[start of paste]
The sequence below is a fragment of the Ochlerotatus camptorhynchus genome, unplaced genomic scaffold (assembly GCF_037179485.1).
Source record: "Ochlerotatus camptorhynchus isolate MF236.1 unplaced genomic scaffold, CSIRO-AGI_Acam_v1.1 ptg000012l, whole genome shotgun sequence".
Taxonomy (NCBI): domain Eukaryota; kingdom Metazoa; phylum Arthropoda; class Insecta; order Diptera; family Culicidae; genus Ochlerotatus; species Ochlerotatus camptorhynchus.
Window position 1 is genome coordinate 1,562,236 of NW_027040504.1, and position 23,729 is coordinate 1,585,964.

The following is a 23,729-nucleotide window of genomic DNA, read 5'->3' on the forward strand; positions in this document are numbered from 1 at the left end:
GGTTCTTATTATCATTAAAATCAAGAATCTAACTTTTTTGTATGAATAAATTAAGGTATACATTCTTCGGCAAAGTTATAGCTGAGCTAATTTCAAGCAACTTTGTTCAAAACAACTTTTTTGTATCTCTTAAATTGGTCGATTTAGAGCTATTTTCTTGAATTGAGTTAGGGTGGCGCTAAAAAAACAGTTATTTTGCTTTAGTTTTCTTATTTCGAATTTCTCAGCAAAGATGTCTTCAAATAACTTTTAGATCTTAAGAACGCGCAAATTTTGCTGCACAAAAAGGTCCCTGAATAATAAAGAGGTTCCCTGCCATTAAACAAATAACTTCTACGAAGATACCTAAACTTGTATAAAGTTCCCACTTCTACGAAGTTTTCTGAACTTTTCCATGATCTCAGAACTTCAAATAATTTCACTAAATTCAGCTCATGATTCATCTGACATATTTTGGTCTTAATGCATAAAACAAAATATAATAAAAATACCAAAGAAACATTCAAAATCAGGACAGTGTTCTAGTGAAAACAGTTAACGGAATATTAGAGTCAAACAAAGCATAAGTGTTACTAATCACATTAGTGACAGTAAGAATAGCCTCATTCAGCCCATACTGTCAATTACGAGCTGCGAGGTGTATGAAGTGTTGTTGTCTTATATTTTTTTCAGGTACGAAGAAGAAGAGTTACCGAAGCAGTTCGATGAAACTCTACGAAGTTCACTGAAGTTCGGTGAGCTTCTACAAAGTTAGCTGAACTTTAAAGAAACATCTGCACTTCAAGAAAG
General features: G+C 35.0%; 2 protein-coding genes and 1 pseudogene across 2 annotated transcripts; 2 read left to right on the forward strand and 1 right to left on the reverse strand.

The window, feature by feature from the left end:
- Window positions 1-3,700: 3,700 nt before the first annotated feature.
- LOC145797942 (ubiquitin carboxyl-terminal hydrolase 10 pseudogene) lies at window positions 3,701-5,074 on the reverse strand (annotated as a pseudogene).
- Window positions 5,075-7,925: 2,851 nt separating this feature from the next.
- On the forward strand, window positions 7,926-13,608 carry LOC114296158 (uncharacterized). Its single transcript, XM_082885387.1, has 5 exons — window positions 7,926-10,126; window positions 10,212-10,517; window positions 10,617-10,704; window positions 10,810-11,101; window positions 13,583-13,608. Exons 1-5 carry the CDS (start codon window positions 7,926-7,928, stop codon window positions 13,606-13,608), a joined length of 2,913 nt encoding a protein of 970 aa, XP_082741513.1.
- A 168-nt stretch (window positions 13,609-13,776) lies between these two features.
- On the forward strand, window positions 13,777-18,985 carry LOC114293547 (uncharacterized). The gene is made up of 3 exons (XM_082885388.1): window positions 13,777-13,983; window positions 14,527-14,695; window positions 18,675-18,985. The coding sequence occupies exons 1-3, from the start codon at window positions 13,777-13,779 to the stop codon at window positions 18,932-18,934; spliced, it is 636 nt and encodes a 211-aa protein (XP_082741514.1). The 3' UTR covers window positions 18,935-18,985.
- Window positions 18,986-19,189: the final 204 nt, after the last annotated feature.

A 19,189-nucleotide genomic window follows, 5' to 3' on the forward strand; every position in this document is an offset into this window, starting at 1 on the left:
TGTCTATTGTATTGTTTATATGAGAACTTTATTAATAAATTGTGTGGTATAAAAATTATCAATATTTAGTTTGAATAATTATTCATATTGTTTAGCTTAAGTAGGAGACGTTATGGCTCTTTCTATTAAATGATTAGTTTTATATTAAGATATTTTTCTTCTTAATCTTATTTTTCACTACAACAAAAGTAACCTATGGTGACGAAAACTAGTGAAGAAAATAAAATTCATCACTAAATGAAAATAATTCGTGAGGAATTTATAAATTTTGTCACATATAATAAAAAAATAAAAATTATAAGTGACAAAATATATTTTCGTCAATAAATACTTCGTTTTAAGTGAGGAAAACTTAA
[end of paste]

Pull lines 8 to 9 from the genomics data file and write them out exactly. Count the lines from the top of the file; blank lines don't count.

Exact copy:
The window, feature by feature from the left end:
- Window positions 1-3,700: 3,700 nt before the first annotated feature.